“We could cut it open and check its blood, bones, and organs at the same time,” I interjected. And, of course, that’s what we would do. I always had the best ideas. Sometimes it was hard to believe that the other scientists had any sense at all.

Since it was my idea, and I was very precise, I was the one who would be doing the most work. Everyone in the room helped hold the creature down while I drew a straight line down its stomach and chest. It screeched and squealed loudly the whole time. Once the line was drawn I was able to really begin. I put on a fresh pair of blue latex gloves, sterilized a large, glistening knife, and walked over to the animal. I lined the knife up with the line I had drawn and began to cut down the alien’s body. As I cut, a strange purple liquid spurted out of it, something I assumed to be its blood. Then my colleagues came closer and we began to look at the insides of the creature. It continued to thrash and screech, but we had been trained to ignore such things.

“No bones,” Raymond said in shock and disappointment while Sarah used this opportunity to get some of the animal’s blood into a test tube.
All of us inspected the thing for so long that its horrible wailing just became background noise. Once we had taken the appropriate notes and pictures, it was time to sew it back together. Sarah was the best at stitching, so Raymond and I moved to help the others hold the creature down. I held its head and shoulders still so that it wouldn’t be able to hit its head on the table and injure itself.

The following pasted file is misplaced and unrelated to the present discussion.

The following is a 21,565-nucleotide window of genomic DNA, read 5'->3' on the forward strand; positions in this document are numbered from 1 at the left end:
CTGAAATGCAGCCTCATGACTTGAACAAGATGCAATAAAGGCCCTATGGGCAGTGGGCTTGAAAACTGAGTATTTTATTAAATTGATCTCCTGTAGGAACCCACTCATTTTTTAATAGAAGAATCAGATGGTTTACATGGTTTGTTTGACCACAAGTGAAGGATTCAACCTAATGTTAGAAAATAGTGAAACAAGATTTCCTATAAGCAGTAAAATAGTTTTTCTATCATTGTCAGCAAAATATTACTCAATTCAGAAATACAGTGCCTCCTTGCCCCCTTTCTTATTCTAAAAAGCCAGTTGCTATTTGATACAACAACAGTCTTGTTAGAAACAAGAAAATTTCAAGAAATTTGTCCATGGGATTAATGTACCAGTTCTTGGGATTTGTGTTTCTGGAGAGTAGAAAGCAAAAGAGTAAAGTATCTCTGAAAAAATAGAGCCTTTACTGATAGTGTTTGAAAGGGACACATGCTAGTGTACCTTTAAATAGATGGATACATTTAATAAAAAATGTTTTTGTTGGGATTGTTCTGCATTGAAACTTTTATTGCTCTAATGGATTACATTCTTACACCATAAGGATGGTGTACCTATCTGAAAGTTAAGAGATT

Sarah smoothed her lab coat, leaned over the table, and began to stitch. While she worked, I found myself looking right into the alien’s eyes. They bored into mine with an intensity I rarely saw in other animals, as though it was trying to communicate with me without words.
“Is it okay?” Sarah asked worriedly, and it was then that I realized it had stopped screaming. I glanced down to ensure that it was still breathing, and it was. I glanced back at its face, and its eyes were still moving. Still looking straight into mine.

“Yeah, it’s still alive,” I muttered. I heard Sarah sigh with relief, but I couldn’t pull my eyes away from the stare of the alien.

“Oh, thank goodness. The boss would kill us if this thing died,” Sarah joked. I didn’t reply, as I was too busy noticing the color of the alien’s eyes. All this time we’d had it in captivity and I hadn’t noticed. One was a deep green, and the other a light brown. Bizarrely, this creature was beautiful.

My heart sank as I remembered all the deceased ones we had pulled away from the new building site. So many of these astonishing creatures had been killed already, and we’d only been here a week and a half. Looking into the alien’s eyes, it was as though I could feel what it was feeling. Pain. Fear. That was the moment I knew that I had to do something to protect these exquisite creatures.